A 2013 study by The Pew Charitable Trusts showed that all of the states with online voter registration at that time had security measures.
Hawaii Representative Calvin Say (D) recalls security being the biggest concern for lawmakers when the state enacted online voter registration in 2012 through his bill, HB 1755.
“Cybersecurity became a very contentious issue primarily because it involved using someone’s social security number and other private information,” he said. “That was a major concern for all of us.”
Say said legislators determined that security concerns were outweighed by the need to implement a tool that could help increase participation in elections for Hawaii, where turnout percentages lagged behind all other states.
The decision to move ahead with online voter registration also was hastened by assurances the system would receive a robust slate of security measures, he said, adding that lawmakers will watch the performance of the state’s system when it is launched.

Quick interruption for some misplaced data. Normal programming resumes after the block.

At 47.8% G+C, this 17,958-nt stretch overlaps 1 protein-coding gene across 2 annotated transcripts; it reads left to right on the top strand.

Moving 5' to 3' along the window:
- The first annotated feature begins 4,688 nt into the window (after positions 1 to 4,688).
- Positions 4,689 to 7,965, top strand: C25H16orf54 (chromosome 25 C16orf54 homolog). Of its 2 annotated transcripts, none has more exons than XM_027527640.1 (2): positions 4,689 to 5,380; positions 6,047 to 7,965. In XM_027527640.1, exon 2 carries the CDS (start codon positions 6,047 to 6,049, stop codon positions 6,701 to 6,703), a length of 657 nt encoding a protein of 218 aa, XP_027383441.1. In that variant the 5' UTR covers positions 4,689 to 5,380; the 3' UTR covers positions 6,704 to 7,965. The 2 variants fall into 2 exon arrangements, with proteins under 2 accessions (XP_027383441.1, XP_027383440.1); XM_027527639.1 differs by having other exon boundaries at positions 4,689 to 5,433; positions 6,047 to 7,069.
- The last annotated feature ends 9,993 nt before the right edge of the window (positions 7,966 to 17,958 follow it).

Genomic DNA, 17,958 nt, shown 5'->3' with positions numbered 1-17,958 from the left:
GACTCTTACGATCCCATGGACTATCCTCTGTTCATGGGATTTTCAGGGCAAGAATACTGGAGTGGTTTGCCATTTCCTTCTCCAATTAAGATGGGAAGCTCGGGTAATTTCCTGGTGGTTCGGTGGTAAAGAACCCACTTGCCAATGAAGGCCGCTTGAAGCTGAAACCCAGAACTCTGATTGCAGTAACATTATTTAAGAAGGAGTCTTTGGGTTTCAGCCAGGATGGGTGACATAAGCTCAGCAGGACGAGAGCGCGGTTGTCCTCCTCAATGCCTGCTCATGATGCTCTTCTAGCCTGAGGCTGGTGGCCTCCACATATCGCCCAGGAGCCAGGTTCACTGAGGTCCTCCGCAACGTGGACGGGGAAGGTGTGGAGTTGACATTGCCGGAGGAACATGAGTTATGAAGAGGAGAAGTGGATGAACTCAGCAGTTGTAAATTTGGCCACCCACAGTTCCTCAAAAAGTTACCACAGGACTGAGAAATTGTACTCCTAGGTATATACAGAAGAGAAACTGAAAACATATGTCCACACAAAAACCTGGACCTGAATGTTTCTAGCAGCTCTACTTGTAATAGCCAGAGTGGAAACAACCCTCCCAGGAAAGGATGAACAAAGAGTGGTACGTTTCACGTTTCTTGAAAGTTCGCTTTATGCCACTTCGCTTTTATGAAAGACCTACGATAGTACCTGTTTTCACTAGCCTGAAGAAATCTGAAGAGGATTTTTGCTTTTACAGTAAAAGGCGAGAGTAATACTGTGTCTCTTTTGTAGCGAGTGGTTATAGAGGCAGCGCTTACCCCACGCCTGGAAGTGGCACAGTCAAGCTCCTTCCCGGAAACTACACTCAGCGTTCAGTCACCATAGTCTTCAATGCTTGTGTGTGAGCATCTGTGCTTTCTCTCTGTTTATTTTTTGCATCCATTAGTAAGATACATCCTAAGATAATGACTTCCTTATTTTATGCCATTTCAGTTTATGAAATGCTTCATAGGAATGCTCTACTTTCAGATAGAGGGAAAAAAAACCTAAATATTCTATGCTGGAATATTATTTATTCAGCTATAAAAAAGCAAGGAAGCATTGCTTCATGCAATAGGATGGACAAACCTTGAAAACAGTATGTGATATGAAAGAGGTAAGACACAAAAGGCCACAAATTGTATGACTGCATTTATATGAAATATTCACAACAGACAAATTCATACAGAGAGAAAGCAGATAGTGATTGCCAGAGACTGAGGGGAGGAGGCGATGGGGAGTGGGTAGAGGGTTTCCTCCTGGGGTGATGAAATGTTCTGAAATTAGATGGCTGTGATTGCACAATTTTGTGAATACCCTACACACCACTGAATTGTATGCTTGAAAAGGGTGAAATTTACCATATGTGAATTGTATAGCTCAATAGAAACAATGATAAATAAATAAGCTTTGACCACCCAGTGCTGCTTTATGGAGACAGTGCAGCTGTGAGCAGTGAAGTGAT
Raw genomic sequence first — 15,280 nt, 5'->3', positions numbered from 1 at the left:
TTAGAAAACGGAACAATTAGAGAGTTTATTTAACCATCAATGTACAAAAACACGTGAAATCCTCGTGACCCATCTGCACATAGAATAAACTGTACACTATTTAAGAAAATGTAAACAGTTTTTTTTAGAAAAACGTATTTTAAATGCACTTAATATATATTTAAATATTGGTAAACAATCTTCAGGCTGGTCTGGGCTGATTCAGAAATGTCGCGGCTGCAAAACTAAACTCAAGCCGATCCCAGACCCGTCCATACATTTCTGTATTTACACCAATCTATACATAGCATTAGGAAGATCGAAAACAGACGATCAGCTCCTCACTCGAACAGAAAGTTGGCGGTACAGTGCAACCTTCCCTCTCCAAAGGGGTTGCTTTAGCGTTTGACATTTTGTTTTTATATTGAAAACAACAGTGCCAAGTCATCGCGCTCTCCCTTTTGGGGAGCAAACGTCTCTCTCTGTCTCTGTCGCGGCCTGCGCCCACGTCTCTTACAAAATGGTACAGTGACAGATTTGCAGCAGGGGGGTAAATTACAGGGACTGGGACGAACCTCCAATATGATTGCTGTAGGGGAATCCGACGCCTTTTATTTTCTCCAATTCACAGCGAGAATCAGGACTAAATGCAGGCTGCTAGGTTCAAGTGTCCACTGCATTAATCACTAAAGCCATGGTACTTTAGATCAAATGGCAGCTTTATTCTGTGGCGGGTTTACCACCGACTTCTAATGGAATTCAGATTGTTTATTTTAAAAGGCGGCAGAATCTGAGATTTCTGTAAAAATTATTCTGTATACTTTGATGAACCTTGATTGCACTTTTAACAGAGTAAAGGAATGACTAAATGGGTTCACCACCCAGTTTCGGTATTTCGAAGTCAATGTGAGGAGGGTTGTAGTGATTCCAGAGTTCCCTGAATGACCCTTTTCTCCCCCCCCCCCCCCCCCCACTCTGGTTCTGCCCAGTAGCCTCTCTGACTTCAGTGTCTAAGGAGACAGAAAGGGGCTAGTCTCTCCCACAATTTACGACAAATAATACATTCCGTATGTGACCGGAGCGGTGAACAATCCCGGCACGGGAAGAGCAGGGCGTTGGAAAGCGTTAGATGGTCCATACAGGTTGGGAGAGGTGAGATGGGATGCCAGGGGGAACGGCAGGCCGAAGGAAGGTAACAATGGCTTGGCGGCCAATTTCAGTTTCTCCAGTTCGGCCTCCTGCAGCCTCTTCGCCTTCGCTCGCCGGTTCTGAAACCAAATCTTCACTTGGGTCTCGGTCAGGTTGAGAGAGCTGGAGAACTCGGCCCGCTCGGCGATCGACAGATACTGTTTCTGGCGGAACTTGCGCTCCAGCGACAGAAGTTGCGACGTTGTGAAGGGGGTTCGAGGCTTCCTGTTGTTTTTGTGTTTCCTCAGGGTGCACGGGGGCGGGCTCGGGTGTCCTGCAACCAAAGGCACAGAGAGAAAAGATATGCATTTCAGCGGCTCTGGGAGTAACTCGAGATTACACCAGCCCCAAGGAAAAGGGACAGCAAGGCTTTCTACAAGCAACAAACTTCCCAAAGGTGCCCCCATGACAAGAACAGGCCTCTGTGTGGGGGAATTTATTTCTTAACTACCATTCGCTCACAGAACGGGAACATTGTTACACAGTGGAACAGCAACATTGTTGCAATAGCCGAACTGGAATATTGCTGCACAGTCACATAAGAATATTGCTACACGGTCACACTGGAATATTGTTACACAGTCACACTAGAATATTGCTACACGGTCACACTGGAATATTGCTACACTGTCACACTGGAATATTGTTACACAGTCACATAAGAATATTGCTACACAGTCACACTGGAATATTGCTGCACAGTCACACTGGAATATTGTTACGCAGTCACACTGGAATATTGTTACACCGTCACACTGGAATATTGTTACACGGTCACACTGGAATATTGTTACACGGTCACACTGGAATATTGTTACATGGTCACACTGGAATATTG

Hawaii state elections officials said the system could go live as early as spring 2015.
17. That’s how many indicators were used by The Pew Charitable Trusts to rank how well states performed during the 2012 presidential election. The Elections Performance Index, the second of its kind, offers data ranging from the number of provisional ballots rejected to turnout. It provides a profile of each state’s elections data and allows users to compare the performance of states in 2012 against the previous presidential election.
The index showed an improvement during 2012 in overall national performance for 12 of the 17 indicators compared to elections performance measured in 2008. There was a drop by an average of three minutes in the wait times to vote at polls, North Dakota maintained its top ranking, and the scores of 10 states declined.